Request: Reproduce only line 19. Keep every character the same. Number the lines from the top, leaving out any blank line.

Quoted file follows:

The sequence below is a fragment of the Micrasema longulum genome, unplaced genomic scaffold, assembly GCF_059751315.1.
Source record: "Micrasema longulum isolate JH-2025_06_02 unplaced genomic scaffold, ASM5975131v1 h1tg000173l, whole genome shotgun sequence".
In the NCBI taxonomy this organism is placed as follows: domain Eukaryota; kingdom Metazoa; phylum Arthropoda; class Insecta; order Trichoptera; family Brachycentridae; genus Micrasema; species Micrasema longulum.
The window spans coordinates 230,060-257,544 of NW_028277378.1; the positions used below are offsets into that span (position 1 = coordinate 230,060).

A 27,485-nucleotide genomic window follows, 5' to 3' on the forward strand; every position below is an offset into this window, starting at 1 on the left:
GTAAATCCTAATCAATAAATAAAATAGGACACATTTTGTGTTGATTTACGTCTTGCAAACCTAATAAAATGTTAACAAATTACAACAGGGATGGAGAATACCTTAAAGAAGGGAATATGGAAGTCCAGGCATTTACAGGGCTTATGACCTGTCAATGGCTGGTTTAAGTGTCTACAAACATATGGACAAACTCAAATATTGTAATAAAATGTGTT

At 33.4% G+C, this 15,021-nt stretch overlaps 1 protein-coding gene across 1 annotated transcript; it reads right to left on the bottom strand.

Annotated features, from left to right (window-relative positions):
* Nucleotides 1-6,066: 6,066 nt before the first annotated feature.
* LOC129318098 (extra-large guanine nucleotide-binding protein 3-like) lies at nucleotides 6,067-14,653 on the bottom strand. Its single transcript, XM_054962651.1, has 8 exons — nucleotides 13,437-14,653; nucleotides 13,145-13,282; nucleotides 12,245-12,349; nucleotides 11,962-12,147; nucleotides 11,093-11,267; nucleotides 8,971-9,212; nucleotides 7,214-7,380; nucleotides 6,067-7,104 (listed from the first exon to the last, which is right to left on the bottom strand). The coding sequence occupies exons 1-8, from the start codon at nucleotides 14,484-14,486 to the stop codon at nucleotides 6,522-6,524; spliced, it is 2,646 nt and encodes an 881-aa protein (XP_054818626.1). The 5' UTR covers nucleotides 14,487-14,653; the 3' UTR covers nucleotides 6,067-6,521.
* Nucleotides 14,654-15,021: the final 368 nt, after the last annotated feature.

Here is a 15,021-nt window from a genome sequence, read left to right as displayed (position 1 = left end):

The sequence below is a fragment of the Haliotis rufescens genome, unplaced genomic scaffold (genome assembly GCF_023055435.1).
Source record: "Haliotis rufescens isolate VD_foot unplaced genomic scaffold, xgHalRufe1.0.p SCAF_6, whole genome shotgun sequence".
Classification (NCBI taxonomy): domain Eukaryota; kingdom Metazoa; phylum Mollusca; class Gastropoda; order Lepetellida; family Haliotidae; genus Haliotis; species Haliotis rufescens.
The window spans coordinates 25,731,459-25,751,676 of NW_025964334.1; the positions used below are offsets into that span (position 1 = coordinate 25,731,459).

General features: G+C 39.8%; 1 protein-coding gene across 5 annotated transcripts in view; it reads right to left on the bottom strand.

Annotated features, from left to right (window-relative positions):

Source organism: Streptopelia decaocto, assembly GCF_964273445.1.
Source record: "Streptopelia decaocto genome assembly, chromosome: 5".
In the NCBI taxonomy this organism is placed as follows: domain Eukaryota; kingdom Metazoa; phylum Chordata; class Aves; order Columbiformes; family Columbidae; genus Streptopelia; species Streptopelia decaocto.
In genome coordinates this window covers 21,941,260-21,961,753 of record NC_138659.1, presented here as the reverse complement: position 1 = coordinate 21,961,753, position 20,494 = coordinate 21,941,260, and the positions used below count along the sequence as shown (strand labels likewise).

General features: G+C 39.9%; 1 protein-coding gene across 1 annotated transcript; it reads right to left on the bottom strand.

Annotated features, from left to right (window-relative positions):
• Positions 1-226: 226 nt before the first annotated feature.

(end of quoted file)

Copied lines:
Source organism: Streptopelia decaocto, assembly GCF_964273445.1.